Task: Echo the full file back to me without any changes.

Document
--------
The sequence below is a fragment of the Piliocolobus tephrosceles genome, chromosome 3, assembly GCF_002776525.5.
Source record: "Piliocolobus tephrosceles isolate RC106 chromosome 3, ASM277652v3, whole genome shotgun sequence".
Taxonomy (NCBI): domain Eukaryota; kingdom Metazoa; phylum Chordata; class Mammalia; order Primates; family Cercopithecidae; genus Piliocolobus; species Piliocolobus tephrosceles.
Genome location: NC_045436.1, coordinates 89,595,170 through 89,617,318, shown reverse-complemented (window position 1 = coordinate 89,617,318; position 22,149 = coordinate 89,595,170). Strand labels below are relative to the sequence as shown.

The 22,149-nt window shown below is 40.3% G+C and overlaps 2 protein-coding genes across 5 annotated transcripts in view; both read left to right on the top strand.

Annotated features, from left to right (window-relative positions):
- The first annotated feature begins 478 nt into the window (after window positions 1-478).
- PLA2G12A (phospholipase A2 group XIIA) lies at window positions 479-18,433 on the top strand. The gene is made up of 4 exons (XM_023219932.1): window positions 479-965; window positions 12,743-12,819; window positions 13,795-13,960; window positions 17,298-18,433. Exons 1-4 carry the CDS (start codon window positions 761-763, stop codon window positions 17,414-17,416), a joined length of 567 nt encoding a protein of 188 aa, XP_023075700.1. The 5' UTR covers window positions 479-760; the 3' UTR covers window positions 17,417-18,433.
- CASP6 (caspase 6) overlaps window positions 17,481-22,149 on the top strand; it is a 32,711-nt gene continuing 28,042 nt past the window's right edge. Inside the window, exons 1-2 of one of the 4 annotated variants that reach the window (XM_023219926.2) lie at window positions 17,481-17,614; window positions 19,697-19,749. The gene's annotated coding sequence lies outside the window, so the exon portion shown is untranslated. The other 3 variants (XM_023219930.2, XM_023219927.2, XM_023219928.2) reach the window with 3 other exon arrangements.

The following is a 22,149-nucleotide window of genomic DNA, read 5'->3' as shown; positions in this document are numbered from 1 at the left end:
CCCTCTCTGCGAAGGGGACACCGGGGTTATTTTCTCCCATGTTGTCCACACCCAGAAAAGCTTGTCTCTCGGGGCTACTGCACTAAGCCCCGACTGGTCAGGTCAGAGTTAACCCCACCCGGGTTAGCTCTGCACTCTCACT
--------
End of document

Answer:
The sequence below is a fragment of the Piliocolobus tephrosceles genome, chromosome 3, assembly GCF_002776525.5.
Source record: "Piliocolobus tephrosceles isolate RC106 chromosome 3, ASM277652v3, whole genome shotgun sequence".
Taxonomy (NCBI): domain Eukaryota; kingdom Metazoa; phylum Chordata; class Mammalia; order Primates; family Cercopithecidae; genus Piliocolobus; species Piliocolobus tephrosceles.
Genome location: NC_045436.1, coordinates 89,595,170 through 89,617,318, shown reverse-complemented (window position 1 = coordinate 89,617,318; position 22,149 = coordinate 89,595,170). Strand labels below are relative to the sequence as shown.

The 22,149-nt window shown below is 40.3% G+C and overlaps 2 protein-coding genes across 5 annotated transcripts in view; both read left to right on the top strand.

Annotated features, from left to right (window-relative positions):
- The first annotated feature begins 478 nt into the window (after window positions 1-478).
- PLA2G12A (phospholipase A2 group XIIA) lies at window positions 479-18,433 on the top strand. The gene is made up of 4 exons (XM_023219932.1): window positions 479-965; window positions 12,743-12,819; window positions 13,795-13,960; window positions 17,298-18,433. Exons 1-4 carry the CDS (start codon window positions 761-763, stop codon window positions 17,414-17,416), a joined length of 567 nt encoding a protein of 188 aa, XP_023075700.1. The 5' UTR covers window positions 479-760; the 3' UTR covers window positions 17,417-18,433.
- CASP6 (caspase 6) overlaps window positions 17,481-22,149 on the top strand; it is a 32,711-nt gene continuing 28,042 nt past the window's right edge. Inside the window, exons 1-2 of one of the 4 annotated variants that reach the window (XM_023219926.2) lie at window positions 17,481-17,614; window positions 19,697-19,749. The gene's annotated coding sequence lies outside the window, so the exon portion shown is untranslated. The other 3 variants (XM_023219930.2, XM_023219927.2, XM_023219928.2) reach the window with 3 other exon arrangements.

The following is a 22,149-nucleotide window of genomic DNA, read 5'->3' as shown; positions in this document are numbered from 1 at the left end:
CCCTCTCTGCGAAGGGGACACCGGGGTTATTTTCTCCCATGTTGTCCACACCCAGAAAAGCTTGTCTCTCGGGGCTACTGCACTAAGCCCCGACTGGTCAGGTCAGAGTTAACCCCACCCGGGTTAGCTCTGCACTCTCACT